Despite Foreign Minister Avigdor Lieberman's objection, Israel decided on Wednesday to release tax money it had been withholding from the Palestinians since they won membership to the UN cultural agency UNESCO a month ago, a government official said.
Prime Minister Benjamin Netanyahu's inner cabinet, facing international pressure, voted to unfreeze the funds, amounting to about $100 million a month, which Israel collects on behalf of the Palestinian Authority, the official said.
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The cash, which includes duties on goods imported to the Palestinian territories, is vital for paying civil servants' salaries.
Palestinian security forces to receive salaries (Photo: AP)
In an official statement, the inner cabinet said Israel would track the money's use, and in the event that it is funneled toward terrorists, it will cut those amounts from future transactions.
Lieberman has claimed that Palestinian President Mahmoud Abbas had been using the funds to support terror and Palestinian prisoners released in the exchange deal for Gilad Shalit.
The ministers added that Israel would consider freezing the tax collection funds should the Palestinians resume unilateral attempts at recognition in the UN or form a unity government with Hamas.
A senior Hamas official said in an interview published Wednesday that Western-backed Palestinian President Abbas is not serious about reconciling with political rival Hamas despite public statements to the contrary.
The official, Mahmoud Zahar, said Abbas "is not interested in achieving" a deal with Hamas, allegedly because the US and Israel oppose it.
"Reconciliation will not be achieved at all," Zahar told the London-based daily Asharq al-Awsat.
Abbas and Hamas' supreme leader, Khaled Mashaal, met last week to try to move head with a reconciliation deal they reached in principle in May. After their meeting, the two leaders said they opened a new page in relations and narrowed their differences. It was their first serious sitdown since Hamas wrested the Gaza Strip from Abbas in a violent takeover in 2007.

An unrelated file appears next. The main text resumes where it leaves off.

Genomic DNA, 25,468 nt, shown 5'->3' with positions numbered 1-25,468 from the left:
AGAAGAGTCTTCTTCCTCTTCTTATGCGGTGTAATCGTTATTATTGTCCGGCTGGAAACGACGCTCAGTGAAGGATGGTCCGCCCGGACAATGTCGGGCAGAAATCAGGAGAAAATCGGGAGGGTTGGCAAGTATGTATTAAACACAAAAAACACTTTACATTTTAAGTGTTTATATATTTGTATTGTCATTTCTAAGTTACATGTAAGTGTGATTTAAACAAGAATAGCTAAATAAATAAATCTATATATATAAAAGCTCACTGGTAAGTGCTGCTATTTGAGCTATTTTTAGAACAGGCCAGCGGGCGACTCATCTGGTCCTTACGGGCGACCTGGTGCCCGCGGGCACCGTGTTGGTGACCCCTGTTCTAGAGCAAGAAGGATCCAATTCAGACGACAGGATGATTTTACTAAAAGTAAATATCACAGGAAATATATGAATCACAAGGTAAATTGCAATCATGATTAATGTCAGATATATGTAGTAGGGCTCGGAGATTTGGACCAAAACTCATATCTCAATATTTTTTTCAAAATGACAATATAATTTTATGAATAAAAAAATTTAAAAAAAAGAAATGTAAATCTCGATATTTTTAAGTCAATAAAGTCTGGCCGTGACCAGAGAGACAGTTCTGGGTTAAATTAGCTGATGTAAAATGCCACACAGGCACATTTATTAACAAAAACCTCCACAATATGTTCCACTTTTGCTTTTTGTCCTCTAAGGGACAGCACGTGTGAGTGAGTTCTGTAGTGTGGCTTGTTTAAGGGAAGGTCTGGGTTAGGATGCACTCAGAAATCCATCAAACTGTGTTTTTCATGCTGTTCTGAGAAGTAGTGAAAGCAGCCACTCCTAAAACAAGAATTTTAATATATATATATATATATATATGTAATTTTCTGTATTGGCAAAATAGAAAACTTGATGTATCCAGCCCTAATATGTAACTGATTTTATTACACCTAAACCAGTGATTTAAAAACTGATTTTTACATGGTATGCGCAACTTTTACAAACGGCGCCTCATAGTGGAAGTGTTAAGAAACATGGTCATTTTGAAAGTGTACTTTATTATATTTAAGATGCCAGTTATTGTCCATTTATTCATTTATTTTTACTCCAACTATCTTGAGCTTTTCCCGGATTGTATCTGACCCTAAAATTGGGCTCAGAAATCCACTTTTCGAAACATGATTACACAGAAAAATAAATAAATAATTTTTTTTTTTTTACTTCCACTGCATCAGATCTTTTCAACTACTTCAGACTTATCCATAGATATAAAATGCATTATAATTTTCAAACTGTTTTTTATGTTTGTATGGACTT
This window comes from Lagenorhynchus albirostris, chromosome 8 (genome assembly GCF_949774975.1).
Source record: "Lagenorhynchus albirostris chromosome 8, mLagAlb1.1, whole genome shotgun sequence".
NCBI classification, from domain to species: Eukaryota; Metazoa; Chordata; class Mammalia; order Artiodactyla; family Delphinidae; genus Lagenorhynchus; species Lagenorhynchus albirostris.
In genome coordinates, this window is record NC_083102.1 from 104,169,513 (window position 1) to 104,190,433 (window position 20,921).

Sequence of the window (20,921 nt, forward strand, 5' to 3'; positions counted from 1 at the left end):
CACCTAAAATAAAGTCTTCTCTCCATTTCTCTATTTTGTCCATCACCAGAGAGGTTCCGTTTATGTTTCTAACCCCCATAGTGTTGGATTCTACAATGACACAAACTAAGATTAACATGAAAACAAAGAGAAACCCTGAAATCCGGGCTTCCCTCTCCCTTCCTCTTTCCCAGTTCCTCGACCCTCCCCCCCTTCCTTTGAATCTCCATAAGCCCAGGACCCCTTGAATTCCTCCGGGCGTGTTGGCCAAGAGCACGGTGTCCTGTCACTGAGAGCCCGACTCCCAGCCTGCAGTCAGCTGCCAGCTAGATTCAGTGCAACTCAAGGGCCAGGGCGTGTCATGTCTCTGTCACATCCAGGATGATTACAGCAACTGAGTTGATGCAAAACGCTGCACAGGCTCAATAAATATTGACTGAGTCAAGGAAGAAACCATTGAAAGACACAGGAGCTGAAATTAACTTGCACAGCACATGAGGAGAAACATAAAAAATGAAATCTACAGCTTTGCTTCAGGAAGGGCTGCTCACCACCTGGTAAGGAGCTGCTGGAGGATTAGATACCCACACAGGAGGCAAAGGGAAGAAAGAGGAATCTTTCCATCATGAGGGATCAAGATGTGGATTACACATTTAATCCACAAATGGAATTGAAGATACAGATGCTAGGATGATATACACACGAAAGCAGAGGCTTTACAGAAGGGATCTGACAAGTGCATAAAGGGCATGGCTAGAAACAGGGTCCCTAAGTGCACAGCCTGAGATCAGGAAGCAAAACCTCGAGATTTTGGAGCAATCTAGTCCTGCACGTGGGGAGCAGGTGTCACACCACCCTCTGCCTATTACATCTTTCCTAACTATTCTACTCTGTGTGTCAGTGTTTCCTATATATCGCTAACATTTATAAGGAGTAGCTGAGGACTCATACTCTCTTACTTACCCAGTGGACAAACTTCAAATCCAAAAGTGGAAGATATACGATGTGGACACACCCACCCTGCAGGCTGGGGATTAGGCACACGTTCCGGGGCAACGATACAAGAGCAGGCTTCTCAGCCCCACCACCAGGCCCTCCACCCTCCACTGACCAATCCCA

Earlier this week, Abbas moved a step further, setting May 4 as the date for elections that are to be held as part of the reconciliation agreement.
However, it remains unclear whether Abbas is engaged in political maneuvering or serious about the deal, which could prompt a Western backlash, including political isolation and possible cuts in foreign funding of Abbas' West Bank-based Palestinian Authority.
In a punitive measure, Israel froze the transfers on Nov. 1, a day after the Palestinians won UNESCO membership over Israeli and US objections as part of their drive for statehood at the United Nations in the absence of peace talks.
Palestinian Prime Minister Salam Fayyad has said the Palestinian Authority would not be able to pay the salaries of about 150,000 workers this month if Israel did not release the money.
The Israeli government official said the inner cabinet decided that tax revenues for October and November would be handed over to the Palestinian Authority.
Israeli-Palestinian peace negotiations stalled shortly after talks were renewed in September 2010 in a dispute over Israeli settlement building in the West Bank and east Jerusalem.
Reuters, AP contributed to the report